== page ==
Inspired by hearing the story of another person who walked across the country to raise awareness for a cause, Dellinger decided to do the same. Though many in his family were apprehensive about the idea, including his wife of almost 10 years, Shelly Dellinger, Tommy went to work planning his routes on a map. He also trained for weeks walking around his neighborhood with a 30-pound bag to simulate conditions on the actual trek.
In early September, he took off from Rancho Cucamonga, California, unsure, yet excited about where the road would take him. His goal was to raise as much money as possible for The Michael J. Fox Foundation for Parkinson’s Research. Though he doesn’t have a final tally, Dellinger says his effort raised more than $10,000 for the foundation.
“I could have it a lot worse and that’s why I wanted to do this to inspire people that are a little bit discouraged because they have Parkinson’s and show them ‘Hey, you can do things, you just have to put your mind to it,’” he said.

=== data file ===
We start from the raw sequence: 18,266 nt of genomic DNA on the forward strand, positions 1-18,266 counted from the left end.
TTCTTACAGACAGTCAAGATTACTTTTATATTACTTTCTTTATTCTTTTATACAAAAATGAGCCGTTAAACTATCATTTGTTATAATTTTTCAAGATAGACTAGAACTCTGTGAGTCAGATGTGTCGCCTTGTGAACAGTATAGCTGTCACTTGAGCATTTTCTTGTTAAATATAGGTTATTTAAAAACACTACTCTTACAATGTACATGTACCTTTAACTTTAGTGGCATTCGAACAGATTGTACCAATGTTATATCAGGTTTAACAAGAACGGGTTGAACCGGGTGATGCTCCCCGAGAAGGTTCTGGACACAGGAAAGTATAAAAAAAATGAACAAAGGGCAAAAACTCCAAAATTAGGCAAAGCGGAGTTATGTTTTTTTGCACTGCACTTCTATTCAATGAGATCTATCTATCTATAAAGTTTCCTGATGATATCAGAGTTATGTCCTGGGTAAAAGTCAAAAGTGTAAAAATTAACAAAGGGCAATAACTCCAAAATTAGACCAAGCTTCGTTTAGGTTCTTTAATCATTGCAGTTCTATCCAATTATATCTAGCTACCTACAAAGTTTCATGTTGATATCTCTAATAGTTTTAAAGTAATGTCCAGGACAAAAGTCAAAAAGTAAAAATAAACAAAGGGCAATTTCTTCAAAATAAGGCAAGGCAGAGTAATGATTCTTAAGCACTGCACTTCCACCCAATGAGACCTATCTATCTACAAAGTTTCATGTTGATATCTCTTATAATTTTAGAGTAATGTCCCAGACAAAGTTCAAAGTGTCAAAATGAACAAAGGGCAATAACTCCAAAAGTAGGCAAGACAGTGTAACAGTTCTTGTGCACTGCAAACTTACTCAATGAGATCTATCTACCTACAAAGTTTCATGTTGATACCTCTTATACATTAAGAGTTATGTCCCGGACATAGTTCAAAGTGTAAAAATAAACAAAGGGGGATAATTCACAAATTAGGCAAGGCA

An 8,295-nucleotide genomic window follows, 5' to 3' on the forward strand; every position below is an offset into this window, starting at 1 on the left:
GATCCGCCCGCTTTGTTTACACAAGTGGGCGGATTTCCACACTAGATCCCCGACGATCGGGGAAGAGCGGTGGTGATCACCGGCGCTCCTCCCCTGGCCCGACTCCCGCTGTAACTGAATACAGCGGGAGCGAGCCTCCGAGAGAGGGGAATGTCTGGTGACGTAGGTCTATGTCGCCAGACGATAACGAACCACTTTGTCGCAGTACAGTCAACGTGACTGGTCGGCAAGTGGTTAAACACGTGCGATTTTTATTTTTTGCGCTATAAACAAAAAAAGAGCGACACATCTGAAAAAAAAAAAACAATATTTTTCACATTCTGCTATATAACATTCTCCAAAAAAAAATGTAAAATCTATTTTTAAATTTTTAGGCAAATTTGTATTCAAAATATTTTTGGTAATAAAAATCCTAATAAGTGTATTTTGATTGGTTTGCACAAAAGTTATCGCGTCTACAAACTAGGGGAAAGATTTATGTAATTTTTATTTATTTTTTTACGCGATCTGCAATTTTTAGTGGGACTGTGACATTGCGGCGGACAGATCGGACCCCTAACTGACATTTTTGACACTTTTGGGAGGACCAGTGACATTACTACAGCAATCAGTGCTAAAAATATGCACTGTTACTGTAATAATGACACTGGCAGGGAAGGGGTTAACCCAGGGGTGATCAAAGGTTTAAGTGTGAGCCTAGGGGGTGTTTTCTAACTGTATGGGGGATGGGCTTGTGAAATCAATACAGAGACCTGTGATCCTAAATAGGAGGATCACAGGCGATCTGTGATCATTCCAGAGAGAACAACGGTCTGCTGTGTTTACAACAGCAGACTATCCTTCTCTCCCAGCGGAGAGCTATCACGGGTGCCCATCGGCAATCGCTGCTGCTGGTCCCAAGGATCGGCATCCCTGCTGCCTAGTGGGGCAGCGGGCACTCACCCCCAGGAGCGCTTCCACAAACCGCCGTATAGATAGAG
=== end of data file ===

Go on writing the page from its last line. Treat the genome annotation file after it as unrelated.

He documented the entire journey on his Facebook page.
He encountered obstacles the very first day. While asking if he could spend the night resting at a California fire station, crews there only gave him a bottle of water and directions to a nearby homeless shelter, Dellinger said.
It wouldn’t be the only challenge he faced. Blistering heat, unforgiving terrain and issues with a backpack and push cart he wheeled along hampered his progress, and even forced him to take an Uber through some parts of California and the Arizona desert. A bout with bronchitis didn’t help matters either.
“There were a lot of days and nights that I just about kicked that cart to the curb and just got on an airplane and flew home,” he said.
But weathering the storms also came with moments of pride. An Arizona state trooper pulled to the side of the road to meet Dellinger after hearing his story on the radio and offered a beverage to drink. When heavy wind gusts made camping outdoors in a Texas town an impossibility, local emergency workers welcomed him into the EMS headquarters to spend the night. Others also opened their homes and hearts to give him a rest along the way.